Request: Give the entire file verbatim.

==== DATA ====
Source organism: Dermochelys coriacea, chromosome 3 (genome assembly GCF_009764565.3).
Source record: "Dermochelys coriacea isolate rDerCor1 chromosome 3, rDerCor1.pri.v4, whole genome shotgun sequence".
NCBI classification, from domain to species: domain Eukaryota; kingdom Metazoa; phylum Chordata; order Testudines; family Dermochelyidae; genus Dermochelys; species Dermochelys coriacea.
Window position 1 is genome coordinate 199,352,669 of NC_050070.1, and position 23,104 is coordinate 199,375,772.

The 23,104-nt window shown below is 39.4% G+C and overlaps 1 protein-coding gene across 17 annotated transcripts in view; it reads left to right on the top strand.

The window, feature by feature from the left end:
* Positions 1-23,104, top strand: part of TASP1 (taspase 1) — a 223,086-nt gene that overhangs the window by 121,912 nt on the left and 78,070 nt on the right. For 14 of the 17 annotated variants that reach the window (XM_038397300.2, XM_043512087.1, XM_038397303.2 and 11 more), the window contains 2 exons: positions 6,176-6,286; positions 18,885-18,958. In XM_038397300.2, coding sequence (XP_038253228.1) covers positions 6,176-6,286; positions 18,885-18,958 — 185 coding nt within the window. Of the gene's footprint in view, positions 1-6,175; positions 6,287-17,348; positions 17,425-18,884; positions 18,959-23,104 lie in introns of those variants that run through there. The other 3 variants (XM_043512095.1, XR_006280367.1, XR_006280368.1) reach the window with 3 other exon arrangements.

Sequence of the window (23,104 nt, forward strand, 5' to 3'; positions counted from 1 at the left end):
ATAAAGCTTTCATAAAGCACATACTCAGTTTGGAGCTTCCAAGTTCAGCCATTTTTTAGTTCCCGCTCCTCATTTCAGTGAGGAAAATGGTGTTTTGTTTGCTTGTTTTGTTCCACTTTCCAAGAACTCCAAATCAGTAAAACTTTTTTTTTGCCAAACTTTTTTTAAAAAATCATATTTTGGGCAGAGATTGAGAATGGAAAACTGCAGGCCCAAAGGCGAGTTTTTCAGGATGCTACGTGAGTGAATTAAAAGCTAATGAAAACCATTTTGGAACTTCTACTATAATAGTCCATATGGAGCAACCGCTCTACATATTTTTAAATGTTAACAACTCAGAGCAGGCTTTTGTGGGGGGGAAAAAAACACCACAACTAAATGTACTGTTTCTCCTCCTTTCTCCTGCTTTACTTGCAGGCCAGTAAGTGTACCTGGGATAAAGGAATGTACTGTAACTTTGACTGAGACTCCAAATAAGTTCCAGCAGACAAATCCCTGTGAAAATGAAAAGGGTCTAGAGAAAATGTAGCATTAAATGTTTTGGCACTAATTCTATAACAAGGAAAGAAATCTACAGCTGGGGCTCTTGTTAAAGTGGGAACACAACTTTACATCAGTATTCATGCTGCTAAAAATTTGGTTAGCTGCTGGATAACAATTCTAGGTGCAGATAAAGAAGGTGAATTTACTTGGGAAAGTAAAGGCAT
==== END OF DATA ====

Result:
Source organism: Dermochelys coriacea, chromosome 3 (genome assembly GCF_009764565.3).
Source record: "Dermochelys coriacea isolate rDerCor1 chromosome 3, rDerCor1.pri.v4, whole genome shotgun sequence".
NCBI classification, from domain to species: domain Eukaryota; kingdom Metazoa; phylum Chordata; order Testudines; family Dermochelyidae; genus Dermochelys; species Dermochelys coriacea.
Window position 1 is genome coordinate 199,352,669 of NC_050070.1, and position 23,104 is coordinate 199,375,772.

The 23,104-nt window shown below is 39.4% G+C and overlaps 1 protein-coding gene across 17 annotated transcripts in view; it reads left to right on the top strand.

The window, feature by feature from the left end:
* Positions 1-23,104, top strand: part of TASP1 (taspase 1) — a 223,086-nt gene that overhangs the window by 121,912 nt on the left and 78,070 nt on the right. For 14 of the 17 annotated variants that reach the window (XM_038397300.2, XM_043512087.1, XM_038397303.2 and 11 more), the window contains 2 exons: positions 6,176-6,286; positions 18,885-18,958. In XM_038397300.2, coding sequence (XP_038253228.1) covers positions 6,176-6,286; positions 18,885-18,958 — 185 coding nt within the window. Of the gene's footprint in view, positions 1-6,175; positions 6,287-17,348; positions 17,425-18,884; positions 18,959-23,104 lie in introns of those variants that run through there. The other 3 variants (XM_043512095.1, XR_006280367.1, XR_006280368.1) reach the window with 3 other exon arrangements.

Sequence of the window (23,104 nt, forward strand, 5' to 3'; positions counted from 1 at the left end):
ATAAAGCTTTCATAAAGCACATACTCAGTTTGGAGCTTCCAAGTTCAGCCATTTTTTAGTTCCCGCTCCTCATTTCAGTGAGGAAAATGGTGTTTTGTTTGCTTGTTTTGTTCCACTTTCCAAGAACTCCAAATCAGTAAAACTTTTTTTTTGCCAAACTTTTTTTAAAAAATCATATTTTGGGCAGAGATTGAGAATGGAAAACTGCAGGCCCAAAGGCGAGTTTTTCAGGATGCTACGTGAGTGAATTAAAAGCTAATGAAAACCATTTTGGAACTTCTACTATAATAGTCCATATGGAGCAACCGCTCTACATATTTTTAAATGTTAACAACTCAGAGCAGGCTTTTGTGGGGGGGAAAAAAACACCACAACTAAATGTACTGTTTCTCCTCCTTTCTCCTGCTTTACTTGCAGGCCAGTAAGTGTACCTGGGATAAAGGAATGTACTGTAACTTTGACTGAGACTCCAAATAAGTTCCAGCAGACAAATCCCTGTGAAAATGAAAAGGGTCTAGAGAAAATGTAGCATTAAATGTTTTGGCACTAATTCTATAACAAGGAAAGAAATCTACAGCTGGGGCTCTTGTTAAAGTGGGAACACAACTTTACATCAGTATTCATGCTGCTAAAAATTTGGTTAGCTGCTGGATAACAATTCTAGGTGCAGATAAAGAAGGTGAATTTACTTGGGAAAGTAAAGGCAT